Interestingly, Hamilton’s degradation averaged 0.056 s/lap, whereas Stroll’s tyres degraded almost three times quicker at 0.141 s/lap, resulting in him being overtaken by Tsunoda on the last lap, losing P9.
As Verstappen was on fresher tyres, needing only to complete 17 laps on his final stint, he was able to push the tyre more, degrading by an average of 0.162 s/lap.
Crucially, on lap 53 - the lap that Verstappen passed Hamilton - both drivers were roughly equal on overall tyre degradation. After giving the position back for exceeding track limits, Verstappen was now at a disadvantage, having used more of his tyre’s performance than Hamilton at this stage.
This would explain why Verstappen was unable to mount another serious challenge, the Dutchman saying afterwards “I just didn’t have the tyres anymore to attack”.
During the final three laps, the pace difference between the drivers converged, with Verstappen having an average lap time just 0.03s quicker than Hamilton.
Three key laps
Lap 43 – Closing in
Here we compare Lap 43, where Verstappen is chasing down Hamilton on his newer tyres. Once again the graph shows, from top to bottom, gear, steering input, speed, throttle/brake and delta time – but this time Verstappen is the red trace and Hamilton the blue.
It is clear that Verstappen is able to make large gains through the medium and high-speed corners by carrying more apex speed than Hamilton. Hamilton is marginally quicker on the straights, but not by enough to offset the time made by Verstappen in the corners.
Once again, by looking at the sections highlighted in green we can make some observations.
1. Both drivers are equal up to Turn 4, but Verstappen, with his tyre advantage, carries more speed into the corner and gains several tenths going into the high-speed section.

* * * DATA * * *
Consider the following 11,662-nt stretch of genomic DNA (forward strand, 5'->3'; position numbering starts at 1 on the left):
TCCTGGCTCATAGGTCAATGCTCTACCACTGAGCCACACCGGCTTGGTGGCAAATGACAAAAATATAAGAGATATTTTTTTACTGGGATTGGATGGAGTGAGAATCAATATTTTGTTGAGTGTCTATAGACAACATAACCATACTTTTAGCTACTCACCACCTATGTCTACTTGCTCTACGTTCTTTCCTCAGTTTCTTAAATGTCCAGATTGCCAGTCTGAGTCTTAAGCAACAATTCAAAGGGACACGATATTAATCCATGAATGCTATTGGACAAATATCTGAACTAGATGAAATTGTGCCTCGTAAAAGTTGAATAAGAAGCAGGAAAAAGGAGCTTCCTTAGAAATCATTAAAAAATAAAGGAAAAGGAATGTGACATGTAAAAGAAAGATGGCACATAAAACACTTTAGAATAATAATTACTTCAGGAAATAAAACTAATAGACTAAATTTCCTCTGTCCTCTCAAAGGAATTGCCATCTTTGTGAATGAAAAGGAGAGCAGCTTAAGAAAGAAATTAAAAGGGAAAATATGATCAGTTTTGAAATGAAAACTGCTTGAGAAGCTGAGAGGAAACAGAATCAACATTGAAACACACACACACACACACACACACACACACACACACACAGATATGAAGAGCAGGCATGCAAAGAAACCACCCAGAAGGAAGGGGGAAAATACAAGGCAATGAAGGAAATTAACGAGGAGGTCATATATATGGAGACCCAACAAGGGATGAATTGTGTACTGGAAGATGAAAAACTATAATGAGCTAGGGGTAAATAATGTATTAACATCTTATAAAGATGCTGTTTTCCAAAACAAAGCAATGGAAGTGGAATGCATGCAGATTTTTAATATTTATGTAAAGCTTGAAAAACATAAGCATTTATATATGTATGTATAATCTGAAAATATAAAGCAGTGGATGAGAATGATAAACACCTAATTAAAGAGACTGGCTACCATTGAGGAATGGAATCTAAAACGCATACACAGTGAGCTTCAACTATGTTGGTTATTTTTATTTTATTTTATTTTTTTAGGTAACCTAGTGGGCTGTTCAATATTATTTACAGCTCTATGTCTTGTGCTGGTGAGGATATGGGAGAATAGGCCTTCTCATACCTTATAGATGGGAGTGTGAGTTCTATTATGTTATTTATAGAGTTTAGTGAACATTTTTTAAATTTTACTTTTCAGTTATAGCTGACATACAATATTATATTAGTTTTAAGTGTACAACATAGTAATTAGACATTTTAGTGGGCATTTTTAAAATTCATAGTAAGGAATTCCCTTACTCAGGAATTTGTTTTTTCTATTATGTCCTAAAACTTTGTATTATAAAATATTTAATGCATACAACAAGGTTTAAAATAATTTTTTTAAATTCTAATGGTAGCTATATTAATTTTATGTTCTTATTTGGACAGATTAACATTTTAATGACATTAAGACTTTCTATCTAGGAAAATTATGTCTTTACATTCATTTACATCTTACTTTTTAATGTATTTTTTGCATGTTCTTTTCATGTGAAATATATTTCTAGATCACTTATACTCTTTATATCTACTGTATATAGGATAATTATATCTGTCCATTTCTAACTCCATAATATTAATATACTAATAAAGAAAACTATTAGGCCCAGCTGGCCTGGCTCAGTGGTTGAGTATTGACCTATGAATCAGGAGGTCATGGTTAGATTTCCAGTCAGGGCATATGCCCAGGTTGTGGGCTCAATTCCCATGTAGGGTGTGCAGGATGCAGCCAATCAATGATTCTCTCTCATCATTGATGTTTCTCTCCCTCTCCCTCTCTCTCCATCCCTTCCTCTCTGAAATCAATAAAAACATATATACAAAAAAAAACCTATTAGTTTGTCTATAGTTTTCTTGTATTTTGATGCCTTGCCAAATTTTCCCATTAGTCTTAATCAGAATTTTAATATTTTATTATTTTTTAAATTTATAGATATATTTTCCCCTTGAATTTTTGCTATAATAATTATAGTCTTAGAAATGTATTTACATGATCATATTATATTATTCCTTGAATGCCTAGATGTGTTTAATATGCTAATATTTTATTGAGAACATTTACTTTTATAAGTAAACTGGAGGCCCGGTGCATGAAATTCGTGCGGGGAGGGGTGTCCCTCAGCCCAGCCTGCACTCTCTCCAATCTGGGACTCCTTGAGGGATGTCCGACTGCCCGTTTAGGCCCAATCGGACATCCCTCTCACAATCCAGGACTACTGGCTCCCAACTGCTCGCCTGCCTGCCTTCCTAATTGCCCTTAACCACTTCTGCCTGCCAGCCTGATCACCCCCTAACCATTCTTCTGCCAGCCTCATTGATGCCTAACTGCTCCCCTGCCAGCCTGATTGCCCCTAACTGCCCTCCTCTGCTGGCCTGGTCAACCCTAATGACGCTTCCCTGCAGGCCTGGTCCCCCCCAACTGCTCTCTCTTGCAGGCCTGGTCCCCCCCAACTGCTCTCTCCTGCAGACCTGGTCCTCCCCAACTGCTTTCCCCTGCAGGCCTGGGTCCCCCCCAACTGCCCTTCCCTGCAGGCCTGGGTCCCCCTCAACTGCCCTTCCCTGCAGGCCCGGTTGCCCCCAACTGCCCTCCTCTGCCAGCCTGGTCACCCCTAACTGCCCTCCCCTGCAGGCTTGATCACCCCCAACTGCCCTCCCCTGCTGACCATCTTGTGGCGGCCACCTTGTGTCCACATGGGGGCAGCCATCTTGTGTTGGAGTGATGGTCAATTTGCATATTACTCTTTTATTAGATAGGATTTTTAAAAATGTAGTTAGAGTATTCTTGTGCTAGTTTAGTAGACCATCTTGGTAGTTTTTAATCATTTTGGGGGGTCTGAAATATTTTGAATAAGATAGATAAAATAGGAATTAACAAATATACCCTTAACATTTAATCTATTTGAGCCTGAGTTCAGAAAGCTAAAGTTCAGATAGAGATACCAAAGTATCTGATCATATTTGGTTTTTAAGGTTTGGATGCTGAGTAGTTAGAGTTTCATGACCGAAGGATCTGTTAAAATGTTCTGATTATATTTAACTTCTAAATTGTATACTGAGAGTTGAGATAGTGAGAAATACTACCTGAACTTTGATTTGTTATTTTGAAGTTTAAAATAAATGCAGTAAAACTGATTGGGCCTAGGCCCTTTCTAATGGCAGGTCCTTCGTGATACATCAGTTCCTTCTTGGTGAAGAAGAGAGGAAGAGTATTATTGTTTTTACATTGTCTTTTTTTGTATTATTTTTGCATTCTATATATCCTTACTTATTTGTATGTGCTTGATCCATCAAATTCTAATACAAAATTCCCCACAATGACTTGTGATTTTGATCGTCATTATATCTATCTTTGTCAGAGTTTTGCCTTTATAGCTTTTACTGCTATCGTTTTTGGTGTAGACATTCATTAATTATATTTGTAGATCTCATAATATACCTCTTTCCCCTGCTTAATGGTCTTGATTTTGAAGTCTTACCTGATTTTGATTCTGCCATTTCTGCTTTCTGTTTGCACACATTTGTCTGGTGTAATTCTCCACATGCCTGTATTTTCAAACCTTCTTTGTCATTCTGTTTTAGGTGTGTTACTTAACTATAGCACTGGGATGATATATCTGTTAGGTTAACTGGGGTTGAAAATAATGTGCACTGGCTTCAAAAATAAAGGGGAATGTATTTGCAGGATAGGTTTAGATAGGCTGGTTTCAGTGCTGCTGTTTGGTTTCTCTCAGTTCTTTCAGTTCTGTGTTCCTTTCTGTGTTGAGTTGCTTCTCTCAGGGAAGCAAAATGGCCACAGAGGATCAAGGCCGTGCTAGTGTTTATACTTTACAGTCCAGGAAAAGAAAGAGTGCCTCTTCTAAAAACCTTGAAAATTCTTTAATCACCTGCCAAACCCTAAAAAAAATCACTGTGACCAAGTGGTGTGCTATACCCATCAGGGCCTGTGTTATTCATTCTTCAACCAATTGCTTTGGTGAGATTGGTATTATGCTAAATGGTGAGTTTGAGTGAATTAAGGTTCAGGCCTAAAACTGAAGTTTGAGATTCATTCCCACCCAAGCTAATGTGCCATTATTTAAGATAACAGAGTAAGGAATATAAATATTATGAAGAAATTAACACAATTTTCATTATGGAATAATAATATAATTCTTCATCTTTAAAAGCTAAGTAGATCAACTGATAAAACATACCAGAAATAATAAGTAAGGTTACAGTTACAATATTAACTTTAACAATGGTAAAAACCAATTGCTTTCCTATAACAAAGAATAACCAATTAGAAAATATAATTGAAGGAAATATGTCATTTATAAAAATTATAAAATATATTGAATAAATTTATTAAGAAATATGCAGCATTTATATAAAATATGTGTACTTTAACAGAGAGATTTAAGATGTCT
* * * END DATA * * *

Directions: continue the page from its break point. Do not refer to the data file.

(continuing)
2. Verstappen carries 11 km/h more apex speed than Hamilton through Turn 11, but needs to lift more at Turn 12 as a result.
3. HAM gets a tow from Russell as he laps him, boosting his overall speed and highlighting the role lapped traffic can have in a battle like this.
Lap 53 – The attempted pass
Having closed right in, the moment to pass arrived on Lap 53 as the duo raced down to Turn 4.
As highlighted by the green boxes:
1. Verstappen arrives at Turn 1 with a 30 km/h speed advantage thanks to opening his DRS and getting a tow from Hamilton.
2. Verstappen runs deep into Turn 1 to try and maximise his exit speed onto the straight.
3. Verstappen passes Hamilton around the outside, but has to make a large correction for oversteer as he runs off the track. He carried 7km/h more speed at the apex than his previous lap.
4. The moment Verstappen gives the position back to Hamilton.
5. Verstappen struggles to follow Hamilton through Turns 12 and 13, having to make more oversteer corrections as he struggles for grip and traction.
Lap 56 - The final lap
On the final lap, Verstappen gains 0.6s on HAM before Turn 4, but then loses time through the high and medium-speed corners. A combination of the turbulent wake coming from Hamilton’s car and degraded tyres prevents Verstappen from being able to attempt a final-lap overtake.
1. Verstappen gains on Hamilton on the straight, aided by a tow and DRS. Before Turn 4, Verstappen stops energy deployment early.
2. Verstappen struggles to get the power down out of Turn 4, losing several tenths to Hamilton.
3. Both drivers are now struggling for grip, demonstrated by multiple steering corrections. Hamilton made it across the line first – but by just 0.7s, the tightest of margins at the end of an epic contest.